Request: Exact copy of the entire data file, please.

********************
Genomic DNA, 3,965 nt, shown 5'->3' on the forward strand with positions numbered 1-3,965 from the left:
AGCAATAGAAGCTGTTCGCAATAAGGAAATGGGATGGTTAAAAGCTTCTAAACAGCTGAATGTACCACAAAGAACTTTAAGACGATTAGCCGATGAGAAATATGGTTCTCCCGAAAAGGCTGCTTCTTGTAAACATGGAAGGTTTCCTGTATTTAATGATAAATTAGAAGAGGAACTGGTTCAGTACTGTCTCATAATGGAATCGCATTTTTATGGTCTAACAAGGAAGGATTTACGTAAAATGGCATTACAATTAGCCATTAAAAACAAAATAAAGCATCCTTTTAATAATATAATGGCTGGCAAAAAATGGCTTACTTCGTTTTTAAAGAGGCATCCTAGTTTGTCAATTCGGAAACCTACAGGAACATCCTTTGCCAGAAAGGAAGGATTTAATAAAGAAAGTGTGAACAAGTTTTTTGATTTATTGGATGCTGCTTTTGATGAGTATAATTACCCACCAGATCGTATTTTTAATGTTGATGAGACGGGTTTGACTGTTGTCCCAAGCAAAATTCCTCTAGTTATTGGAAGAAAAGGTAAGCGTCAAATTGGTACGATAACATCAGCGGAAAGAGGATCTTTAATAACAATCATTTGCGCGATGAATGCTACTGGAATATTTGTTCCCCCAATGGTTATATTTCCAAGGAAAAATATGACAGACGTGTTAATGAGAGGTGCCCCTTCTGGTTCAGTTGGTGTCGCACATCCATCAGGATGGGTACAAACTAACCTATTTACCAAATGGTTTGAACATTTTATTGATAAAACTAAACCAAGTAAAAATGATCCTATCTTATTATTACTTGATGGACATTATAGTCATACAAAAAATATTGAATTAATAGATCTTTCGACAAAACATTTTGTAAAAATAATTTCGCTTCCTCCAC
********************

Genomic DNA, 3,965 nt, shown 5'->3' on the forward strand with positions numbered 1-3,965 from the left:
AGCAATAGAAGCTGTTCGCAATAAGGAAATGGGATGGTTAAAAGCTTCTAAACAGCTGAATGTACCACAAAGAACTTTAAGACGATTAGCCGATGAGAAATATGGTTCTCCCGAAAAGGCTGCTTCTTGTAAACATGGAAGGTTTCCTGTATTTAATGATAAATTAGAAGAGGAACTGGTTCAGTACTGTCTCATAATGGAATCGCATTTTTATGGTCTAACAAGGAAGGATTTACGTAAAATGGCATTACAATTAGCCATTAAAAACAAAATAAAGCATCCTTTTAATAATATAATGGCTGGCAAAAAATGGCTTACTTCGTTTTTAAAGAGGCATCCTAGTTTGTCAATTCGGAAACCTACAGGAACATCCTTTGCCAGAAAGGAAGGATTTAATAAAGAAAGTGTGAACAAGTTTTTTGATTTATTGGATGCTGCTTTTGATGAGTATAATTACCCACCAGATCGTATTTTTAATGTTGATGAGACGGGTTTGACTGTTGTCCCAAGCAAAATTCCTCTAGTTATTGGAAGAAAAGGTAAGCGTCAAATTGGTACGATAACATCAGCGGAAAGAGGATCTTTAATAACAATCATTTGCGCGATGAATGCTACTGGAATATTTGTTCCCCCAATGGTTATATTTCCAAGGAAAAATATGACAGACGTGTTAATGAGAGGTGCCCCTTCTGGTTCAGTTGGTGTCGCACATCCATCAGGATGGGTACAAACTAACCTATTTACCAAATGGTTTGAACATTTTATTGATAAAACTAAACCAAGTAAAAATGATCCTATCTTATTATTACTTGATGGACATTATAGTCATACAAAAAATATTGAATTAATAGATCTTTCGACAAAACATTTTGTAAAAATAATTTCGCTTCCTCCAC